Generation Jones

Today, on the blog, Tame the Web, I read a post entitled Generation Jones by guest blogger Michael Colford. In it, he poses the question, “So what do you think? Why do some people take to emerging technology trends and ways of interacting while others do not? Do you have any thoughts?”. He is specifically referring to why some Generation X (which I am and which I’ve heard of :D) and Generation Jones (which I’ve never heard of, but which he says are those born between the mid ’50s and mid 60’s) members are quicker to embrace new technology than others. He puts forth the idea that it may have something to do with early experiences with technology and also with personal need for said technologies.

My own personal thinking on this is that it is basically a personality trait. If you are a person who likes, even thrives on, change; then you will be quick to embrace new technology. In fact, many people of this nature like new technology just because it’s “new”. I have to admit to having this sort of outlook myself. Like Michael, I am an Omnivore according to the Pew Internet & American Life Project’s Typology Quiz. The Annoyed Librarian refers to us as Omnibores! But then s/he is a Lackluster Veteran, so what’s her point?

So I’ll pass on his question to you. First of all, are you an enthusiastic early adopter of new technology? Omnibores, speak out! And if so, do you also find you are the sort of person who embraces change in general? If you are not fond of Web 2.0, what is your overall attitude to change in general? Talk to us Lackluster Veterans. Let’s test my theory.

Wikipedia Wins in PEW Report

On his blog, Tame the Web, Michael Stephens pointed towards the following new report from the PEW Internet and American Life Project:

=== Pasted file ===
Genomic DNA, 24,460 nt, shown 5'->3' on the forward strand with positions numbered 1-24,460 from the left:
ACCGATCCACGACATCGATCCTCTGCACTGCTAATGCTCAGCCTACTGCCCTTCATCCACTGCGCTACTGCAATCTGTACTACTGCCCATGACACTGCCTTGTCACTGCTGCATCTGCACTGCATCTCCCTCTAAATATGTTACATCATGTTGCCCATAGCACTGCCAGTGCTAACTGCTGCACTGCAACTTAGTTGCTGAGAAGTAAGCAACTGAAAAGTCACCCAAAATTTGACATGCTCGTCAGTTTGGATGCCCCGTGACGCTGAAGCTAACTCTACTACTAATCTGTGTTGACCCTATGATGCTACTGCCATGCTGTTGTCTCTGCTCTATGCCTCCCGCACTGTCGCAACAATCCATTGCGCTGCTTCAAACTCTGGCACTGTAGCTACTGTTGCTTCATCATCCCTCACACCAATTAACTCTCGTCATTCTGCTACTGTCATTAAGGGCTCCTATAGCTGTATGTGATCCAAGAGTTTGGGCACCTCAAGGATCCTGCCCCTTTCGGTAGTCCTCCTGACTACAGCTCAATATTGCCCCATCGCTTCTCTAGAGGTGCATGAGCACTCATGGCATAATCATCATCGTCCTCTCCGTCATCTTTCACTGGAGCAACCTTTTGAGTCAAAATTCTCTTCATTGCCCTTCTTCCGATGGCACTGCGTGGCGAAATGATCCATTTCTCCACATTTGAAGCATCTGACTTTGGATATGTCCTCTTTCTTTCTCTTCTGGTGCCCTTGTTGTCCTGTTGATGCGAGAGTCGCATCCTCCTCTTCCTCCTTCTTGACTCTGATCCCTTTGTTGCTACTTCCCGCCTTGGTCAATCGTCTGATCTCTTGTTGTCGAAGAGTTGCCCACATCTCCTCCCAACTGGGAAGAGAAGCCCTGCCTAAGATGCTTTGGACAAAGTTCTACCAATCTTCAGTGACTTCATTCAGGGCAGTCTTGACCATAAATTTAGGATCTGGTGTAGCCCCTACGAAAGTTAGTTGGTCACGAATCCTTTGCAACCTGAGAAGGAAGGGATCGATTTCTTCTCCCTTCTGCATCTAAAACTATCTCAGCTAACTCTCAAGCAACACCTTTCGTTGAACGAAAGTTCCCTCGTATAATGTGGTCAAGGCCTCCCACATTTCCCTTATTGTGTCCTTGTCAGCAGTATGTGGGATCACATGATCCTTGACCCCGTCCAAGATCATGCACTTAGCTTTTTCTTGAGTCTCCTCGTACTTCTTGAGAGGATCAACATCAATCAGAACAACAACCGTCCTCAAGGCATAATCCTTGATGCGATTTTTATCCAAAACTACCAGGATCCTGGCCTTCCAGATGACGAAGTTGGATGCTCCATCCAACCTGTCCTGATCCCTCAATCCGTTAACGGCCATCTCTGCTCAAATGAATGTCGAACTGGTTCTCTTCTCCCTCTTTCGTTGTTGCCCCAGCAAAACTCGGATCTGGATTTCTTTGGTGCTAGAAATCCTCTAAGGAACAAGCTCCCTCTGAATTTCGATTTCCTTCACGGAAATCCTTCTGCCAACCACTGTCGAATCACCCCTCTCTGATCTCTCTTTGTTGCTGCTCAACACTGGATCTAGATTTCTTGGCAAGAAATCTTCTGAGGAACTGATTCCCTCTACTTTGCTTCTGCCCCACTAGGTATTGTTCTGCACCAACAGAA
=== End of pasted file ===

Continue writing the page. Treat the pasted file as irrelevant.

In this report, “Pew reports that 36% of online American adults consult Wikipedia. A table included in the report details top sites used for reference and education. Wikipedia has 24% use in a table provided by Hitwise of those types of sites.” (from Tame The Web: Libraries and Technology: Pew Report on Wikipedia and Reference Sites).

Another interesting fact in this report is that usage of Wikipedia increases in correlation to income. More respondents at higher income levels reported using Wikipedia. Also, not surprisingly, younger researchers were more likely to use Wikipedia than older ones. I was actually surprised that the disparity was not greater. Even 31% of those respondents aged 50-64 reported using Wikipedia.The report mentioned that over 70% of Wikipedia users connect to the site via search engines. Since Wikipedia includes a high number of internal links from article to article, it may generate artificially high results rankings for itself in search engines such as Google.

So what’s a library to do? Most likely, embrace Wikipedia. Michael suggests taking ownership of the resource by creating entries. We are certainly actively teaching students and faculty about its strengths and weaknesses. If you’re a librarian reading this, how is your library responding to the rise in popularity and use of Wikipedia?